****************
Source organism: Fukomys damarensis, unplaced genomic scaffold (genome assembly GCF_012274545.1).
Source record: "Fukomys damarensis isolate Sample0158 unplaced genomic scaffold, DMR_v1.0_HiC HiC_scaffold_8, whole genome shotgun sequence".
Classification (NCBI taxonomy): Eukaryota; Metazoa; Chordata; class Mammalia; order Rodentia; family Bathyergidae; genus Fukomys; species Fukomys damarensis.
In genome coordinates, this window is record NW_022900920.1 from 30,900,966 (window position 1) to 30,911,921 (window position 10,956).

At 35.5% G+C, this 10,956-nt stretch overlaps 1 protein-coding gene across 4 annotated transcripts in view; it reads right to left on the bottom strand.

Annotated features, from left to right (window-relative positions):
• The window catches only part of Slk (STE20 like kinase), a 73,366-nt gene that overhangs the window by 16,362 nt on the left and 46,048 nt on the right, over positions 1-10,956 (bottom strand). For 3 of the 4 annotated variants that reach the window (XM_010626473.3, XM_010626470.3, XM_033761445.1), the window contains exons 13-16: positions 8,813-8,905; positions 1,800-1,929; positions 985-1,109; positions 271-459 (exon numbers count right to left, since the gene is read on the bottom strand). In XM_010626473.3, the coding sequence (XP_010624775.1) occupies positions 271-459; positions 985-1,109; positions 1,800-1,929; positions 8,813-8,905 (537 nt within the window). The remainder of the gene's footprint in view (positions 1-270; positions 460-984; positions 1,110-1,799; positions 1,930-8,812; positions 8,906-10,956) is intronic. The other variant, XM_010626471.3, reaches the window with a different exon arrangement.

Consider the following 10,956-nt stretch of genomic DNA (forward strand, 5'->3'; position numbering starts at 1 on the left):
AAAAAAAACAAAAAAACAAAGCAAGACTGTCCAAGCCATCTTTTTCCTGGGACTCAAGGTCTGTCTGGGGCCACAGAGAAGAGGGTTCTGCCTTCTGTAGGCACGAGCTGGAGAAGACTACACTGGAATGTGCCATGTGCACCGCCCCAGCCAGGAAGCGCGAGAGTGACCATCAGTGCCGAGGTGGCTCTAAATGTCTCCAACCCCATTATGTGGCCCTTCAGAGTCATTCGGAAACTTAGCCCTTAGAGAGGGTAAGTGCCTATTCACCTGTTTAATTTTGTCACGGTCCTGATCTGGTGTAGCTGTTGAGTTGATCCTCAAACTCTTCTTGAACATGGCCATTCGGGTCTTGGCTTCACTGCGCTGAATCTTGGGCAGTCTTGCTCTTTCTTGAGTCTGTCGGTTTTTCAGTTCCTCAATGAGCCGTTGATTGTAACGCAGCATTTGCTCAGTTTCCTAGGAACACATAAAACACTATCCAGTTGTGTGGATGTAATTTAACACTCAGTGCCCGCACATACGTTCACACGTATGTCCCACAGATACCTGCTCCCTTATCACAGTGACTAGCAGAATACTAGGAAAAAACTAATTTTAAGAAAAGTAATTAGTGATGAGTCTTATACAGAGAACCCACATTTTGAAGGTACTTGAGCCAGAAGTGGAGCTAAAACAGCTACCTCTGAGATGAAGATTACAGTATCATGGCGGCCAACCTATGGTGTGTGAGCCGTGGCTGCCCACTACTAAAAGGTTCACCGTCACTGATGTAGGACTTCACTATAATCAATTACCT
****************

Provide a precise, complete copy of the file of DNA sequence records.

Source organism: Fukomys damarensis, unplaced genomic scaffold (genome assembly GCF_012274545.1).
Source record: "Fukomys damarensis isolate Sample0158 unplaced genomic scaffold, DMR_v1.0_HiC HiC_scaffold_8, whole genome shotgun sequence".
Classification (NCBI taxonomy): Eukaryota; Metazoa; Chordata; class Mammalia; order Rodentia; family Bathyergidae; genus Fukomys; species Fukomys damarensis.
In genome coordinates, this window is record NW_022900920.1 from 30,900,966 (window position 1) to 30,911,921 (window position 10,956).

At 35.5% G+C, this 10,956-nt stretch overlaps 1 protein-coding gene across 4 annotated transcripts in view; it reads right to left on the bottom strand.

Annotated features, from left to right (window-relative positions):
• The window catches only part of Slk (STE20 like kinase), a 73,366-nt gene that overhangs the window by 16,362 nt on the left and 46,048 nt on the right, over positions 1-10,956 (bottom strand). For 3 of the 4 annotated variants that reach the window (XM_010626473.3, XM_010626470.3, XM_033761445.1), the window contains exons 13-16: positions 8,813-8,905; positions 1,800-1,929; positions 985-1,109; positions 271-459 (exon numbers count right to left, since the gene is read on the bottom strand). In XM_010626473.3, the coding sequence (XP_010624775.1) occupies positions 271-459; positions 985-1,109; positions 1,800-1,929; positions 8,813-8,905 (537 nt within the window). The remainder of the gene's footprint in view (positions 1-270; positions 460-984; positions 1,110-1,799; positions 1,930-8,812; positions 8,906-10,956) is intronic. The other variant, XM_010626471.3, reaches the window with a different exon arrangement.

Consider the following 10,956-nt stretch of genomic DNA (forward strand, 5'->3'; position numbering starts at 1 on the left):
AAAAAAAACAAAAAAACAAAGCAAGACTGTCCAAGCCATCTTTTTCCTGGGACTCAAGGTCTGTCTGGGGCCACAGAGAAGAGGGTTCTGCCTTCTGTAGGCACGAGCTGGAGAAGACTACACTGGAATGTGCCATGTGCACCGCCCCAGCCAGGAAGCGCGAGAGTGACCATCAGTGCCGAGGTGGCTCTAAATGTCTCCAACCCCATTATGTGGCCCTTCAGAGTCATTCGGAAACTTAGCCCTTAGAGAGGGTAAGTGCCTATTCACCTGTTTAATTTTGTCACGGTCCTGATCTGGTGTAGCTGTTGAGTTGATCCTCAAACTCTTCTTGAACATGGCCATTCGGGTCTTGGCTTCACTGCGCTGAATCTTGGGCAGTCTTGCTCTTTCTTGAGTCTGTCGGTTTTTCAGTTCCTCAATGAGCCGTTGATTGTAACGCAGCATTTGCTCAGTTTCCTAGGAACACATAAAACACTATCCAGTTGTGTGGATGTAATTTAACACTCAGTGCCCGCACATACGTTCACACGTATGTCCCACAGATACCTGCTCCCTTATCACAGTGACTAGCAGAATACTAGGAAAAAACTAATTTTAAGAAAAGTAATTAGTGATGAGTCTTATACAGAGAACCCACATTTTGAAGGTACTTGAGCCAGAAGTGGAGCTAAAACAGCTACCTCTGAGATGAAGATTACAGTATCATGGCGGCCAACCTATGGTGTGTGAGCCGTGGCTGCCCACTACTAAAAGGTTCACCGTCACTGATGTAGGACTTCACTATAATCAATTACCT